For instance, I often recommend to my students that they go to the library (leaving the phone somewhere else and turning off the wifi) and commit to staying in the library until they have completed whatever studying is on their plate for that day. I find that the comparative discomfort of sitting in a quiet, boring library with no technology to distract them often spurs students to be very productive – just so they can finish and get back to doing things they enjoy.

If you think this strategy won’t work for you or isn’t very important, try an experiment. Devote two hours to studying at home, and then devote two hours to studying in a library with all of your devices turned off. Pay attention to how productive you are in each environment, and prepare to be amazed.

4. See the Target

Establish clear, written goals – and check progress.

A recent University of California study shows that people who write down their goals and share these goals with a friend may be as much as twice as likely to achieve these goals than are those who do not write goals down and share them. In the study, the test group who created, recorded, and shared their goals achieved these goals at roughly double the rate of the group without clear, written goals they had shared with a friend.

Specifically, the act of sharing goals with a friend – for instance, having your student share his or her goals with you – and then engaging in regular progress checks with that friend, has been identified as a distinguishing factor between the higher and lower success rates.

In simpler terms: having your student write down his or her academic goals and share them with you, and helping hold your student accountable by routinely (for instance, on a weekly or monthly basis) evaluating the student’s progress toward these goals can drastically improve the student’s chance of achieving these goals.

Help your student see his or her academic goals with clear eyes. Help him or her take time to think about them and consider their importance. And, when your student achieves them, help them again take time to savor and record the accomplishment.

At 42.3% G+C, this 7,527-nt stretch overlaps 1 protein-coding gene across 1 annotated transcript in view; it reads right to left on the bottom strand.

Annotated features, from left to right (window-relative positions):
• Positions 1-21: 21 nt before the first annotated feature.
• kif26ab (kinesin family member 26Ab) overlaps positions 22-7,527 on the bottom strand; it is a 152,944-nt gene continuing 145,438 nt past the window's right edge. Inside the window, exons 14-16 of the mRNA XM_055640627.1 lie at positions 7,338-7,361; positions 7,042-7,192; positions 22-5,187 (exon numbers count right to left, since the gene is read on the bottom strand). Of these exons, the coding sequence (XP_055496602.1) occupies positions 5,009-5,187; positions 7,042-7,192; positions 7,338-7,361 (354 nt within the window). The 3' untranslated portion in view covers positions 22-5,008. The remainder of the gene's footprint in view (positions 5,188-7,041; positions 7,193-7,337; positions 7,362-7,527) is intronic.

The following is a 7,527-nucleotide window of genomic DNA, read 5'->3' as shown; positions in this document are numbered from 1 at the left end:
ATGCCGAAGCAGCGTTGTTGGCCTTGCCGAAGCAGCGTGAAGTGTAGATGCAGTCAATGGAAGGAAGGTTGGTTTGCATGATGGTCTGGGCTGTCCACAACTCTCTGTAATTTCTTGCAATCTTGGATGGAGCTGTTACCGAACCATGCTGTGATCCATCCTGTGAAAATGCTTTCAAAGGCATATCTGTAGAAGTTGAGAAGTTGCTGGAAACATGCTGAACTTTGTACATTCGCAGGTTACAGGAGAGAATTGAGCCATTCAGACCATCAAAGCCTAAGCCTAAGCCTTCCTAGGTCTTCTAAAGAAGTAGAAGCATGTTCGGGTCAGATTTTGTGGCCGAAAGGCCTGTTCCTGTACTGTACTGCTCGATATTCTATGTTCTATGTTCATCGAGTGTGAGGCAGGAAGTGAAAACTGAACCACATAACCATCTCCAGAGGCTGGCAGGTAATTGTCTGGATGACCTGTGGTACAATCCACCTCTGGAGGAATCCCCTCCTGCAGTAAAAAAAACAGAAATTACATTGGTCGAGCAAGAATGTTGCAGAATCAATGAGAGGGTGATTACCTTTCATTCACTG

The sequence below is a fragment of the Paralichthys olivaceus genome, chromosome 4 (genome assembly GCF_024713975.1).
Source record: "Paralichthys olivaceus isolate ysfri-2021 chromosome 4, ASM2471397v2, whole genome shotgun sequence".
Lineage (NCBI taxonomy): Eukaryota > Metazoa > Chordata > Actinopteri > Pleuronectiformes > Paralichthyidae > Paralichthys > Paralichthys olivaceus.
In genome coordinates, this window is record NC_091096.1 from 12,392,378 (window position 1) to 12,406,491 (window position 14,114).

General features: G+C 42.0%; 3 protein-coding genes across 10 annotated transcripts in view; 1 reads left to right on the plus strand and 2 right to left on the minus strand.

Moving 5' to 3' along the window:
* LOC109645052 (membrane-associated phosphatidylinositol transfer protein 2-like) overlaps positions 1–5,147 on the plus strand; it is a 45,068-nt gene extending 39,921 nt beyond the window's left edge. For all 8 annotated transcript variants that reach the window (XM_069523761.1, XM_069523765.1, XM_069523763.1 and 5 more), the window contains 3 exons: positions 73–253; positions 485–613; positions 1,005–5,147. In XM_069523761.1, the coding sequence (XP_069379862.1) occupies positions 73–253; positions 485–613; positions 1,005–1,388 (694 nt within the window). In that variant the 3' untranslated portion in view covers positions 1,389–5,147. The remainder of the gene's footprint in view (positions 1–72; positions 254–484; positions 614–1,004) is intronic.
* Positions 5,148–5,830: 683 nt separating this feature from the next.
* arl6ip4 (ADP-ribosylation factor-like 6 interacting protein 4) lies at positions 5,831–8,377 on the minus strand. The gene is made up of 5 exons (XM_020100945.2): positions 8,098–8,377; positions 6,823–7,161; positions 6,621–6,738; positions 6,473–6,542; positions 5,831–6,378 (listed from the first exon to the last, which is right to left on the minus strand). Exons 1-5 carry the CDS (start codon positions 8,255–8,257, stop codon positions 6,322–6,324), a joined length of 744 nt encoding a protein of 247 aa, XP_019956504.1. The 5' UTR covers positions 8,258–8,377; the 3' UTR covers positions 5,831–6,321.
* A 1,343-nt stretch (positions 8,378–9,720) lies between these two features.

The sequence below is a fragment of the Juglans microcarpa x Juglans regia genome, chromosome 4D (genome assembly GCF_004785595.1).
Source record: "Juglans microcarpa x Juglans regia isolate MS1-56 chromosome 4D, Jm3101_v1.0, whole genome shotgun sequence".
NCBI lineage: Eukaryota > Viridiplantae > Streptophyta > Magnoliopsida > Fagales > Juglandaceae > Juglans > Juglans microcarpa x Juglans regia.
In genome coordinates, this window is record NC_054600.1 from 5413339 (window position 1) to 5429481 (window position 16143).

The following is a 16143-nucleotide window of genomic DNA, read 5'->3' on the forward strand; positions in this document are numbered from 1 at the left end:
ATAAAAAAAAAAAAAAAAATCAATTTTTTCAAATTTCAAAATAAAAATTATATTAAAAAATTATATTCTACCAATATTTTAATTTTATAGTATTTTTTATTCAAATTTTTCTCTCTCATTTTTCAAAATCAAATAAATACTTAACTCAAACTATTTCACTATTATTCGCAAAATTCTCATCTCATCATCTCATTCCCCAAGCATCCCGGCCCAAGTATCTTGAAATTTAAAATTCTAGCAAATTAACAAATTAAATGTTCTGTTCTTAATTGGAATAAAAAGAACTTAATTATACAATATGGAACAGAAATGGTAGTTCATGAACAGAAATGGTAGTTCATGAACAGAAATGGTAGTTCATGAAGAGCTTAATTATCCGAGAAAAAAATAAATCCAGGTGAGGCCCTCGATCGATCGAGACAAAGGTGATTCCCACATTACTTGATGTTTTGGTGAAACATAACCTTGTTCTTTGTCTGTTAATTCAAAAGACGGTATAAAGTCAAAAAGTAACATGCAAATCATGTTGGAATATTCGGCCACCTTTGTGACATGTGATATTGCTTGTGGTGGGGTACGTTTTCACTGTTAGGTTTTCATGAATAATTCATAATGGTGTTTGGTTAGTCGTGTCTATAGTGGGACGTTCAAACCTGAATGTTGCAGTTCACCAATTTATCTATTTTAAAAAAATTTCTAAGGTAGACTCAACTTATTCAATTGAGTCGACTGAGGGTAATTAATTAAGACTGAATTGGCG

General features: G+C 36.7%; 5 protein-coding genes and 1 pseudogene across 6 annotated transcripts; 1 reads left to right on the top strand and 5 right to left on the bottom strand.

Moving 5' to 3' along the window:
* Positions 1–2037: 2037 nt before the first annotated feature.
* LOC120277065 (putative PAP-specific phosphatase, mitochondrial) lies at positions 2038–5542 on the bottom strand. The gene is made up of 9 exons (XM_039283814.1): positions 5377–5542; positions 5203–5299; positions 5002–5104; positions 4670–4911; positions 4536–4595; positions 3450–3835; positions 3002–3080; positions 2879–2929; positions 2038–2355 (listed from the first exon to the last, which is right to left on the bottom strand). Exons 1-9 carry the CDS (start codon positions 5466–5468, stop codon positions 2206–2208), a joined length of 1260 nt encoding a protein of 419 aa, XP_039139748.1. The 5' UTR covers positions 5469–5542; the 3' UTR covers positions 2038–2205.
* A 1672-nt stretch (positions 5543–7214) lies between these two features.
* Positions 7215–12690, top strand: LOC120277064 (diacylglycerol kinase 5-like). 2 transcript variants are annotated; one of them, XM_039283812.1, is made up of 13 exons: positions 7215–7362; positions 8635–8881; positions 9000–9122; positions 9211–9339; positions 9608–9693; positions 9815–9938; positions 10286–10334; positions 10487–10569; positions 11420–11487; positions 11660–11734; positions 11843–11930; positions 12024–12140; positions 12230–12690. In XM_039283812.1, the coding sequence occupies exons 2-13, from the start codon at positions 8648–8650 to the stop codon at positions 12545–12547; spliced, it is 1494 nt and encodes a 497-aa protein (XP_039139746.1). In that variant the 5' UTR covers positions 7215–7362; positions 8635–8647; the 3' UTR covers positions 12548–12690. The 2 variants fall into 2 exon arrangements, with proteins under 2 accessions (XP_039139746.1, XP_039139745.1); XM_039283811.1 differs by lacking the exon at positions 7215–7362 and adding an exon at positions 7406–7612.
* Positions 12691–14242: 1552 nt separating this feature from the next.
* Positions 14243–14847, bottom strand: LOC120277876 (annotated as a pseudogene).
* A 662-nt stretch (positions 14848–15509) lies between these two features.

5. Cultivate Mindfulness

Mindful breathing techniques and meditation improve brain function and increase well-being.

Mindfulness has been defined by an expert as “simply a state of open, nonjudgmental, and nondiscursive attention to the contents of consciousness, whether pleasant or unpleasant.” Though many students and parents will be unfamiliar with this topic, every student stands to benefit from mindful practices.

In the past few years, an enormous amount of research into the discipline of mindfulness has demonstrated that cultivating mindfulness can improve cognitive function, increase the ability to focus, improve subjective well-being, help with anxiety and depression, and even literally change the composition of our brains. (see this link for a nice summary of such research).

Mindfulness is real, and there is nothing mystical or mysterious about it; the bottom line is that if your student has not at least explored mindful breathing techniques and/or mindful meditation practices, he or she is ignoring a chance to improve academic performance – not to mention the various other benefits detailed above. See for more information.

Clay Cooper

Clay has scored in the 99th percentile on the SAT, ACT, PSAT, LSAT, and ISEE, among other standardized tests. He has taught and developed courses for high school, college, and graduate-level standardized tests extensively around the country, and specializes in the field. He has studied law at Georgetown University Law Center and worked in the legal field as well, for attorneys, judges, and the Tennessee Attorney General.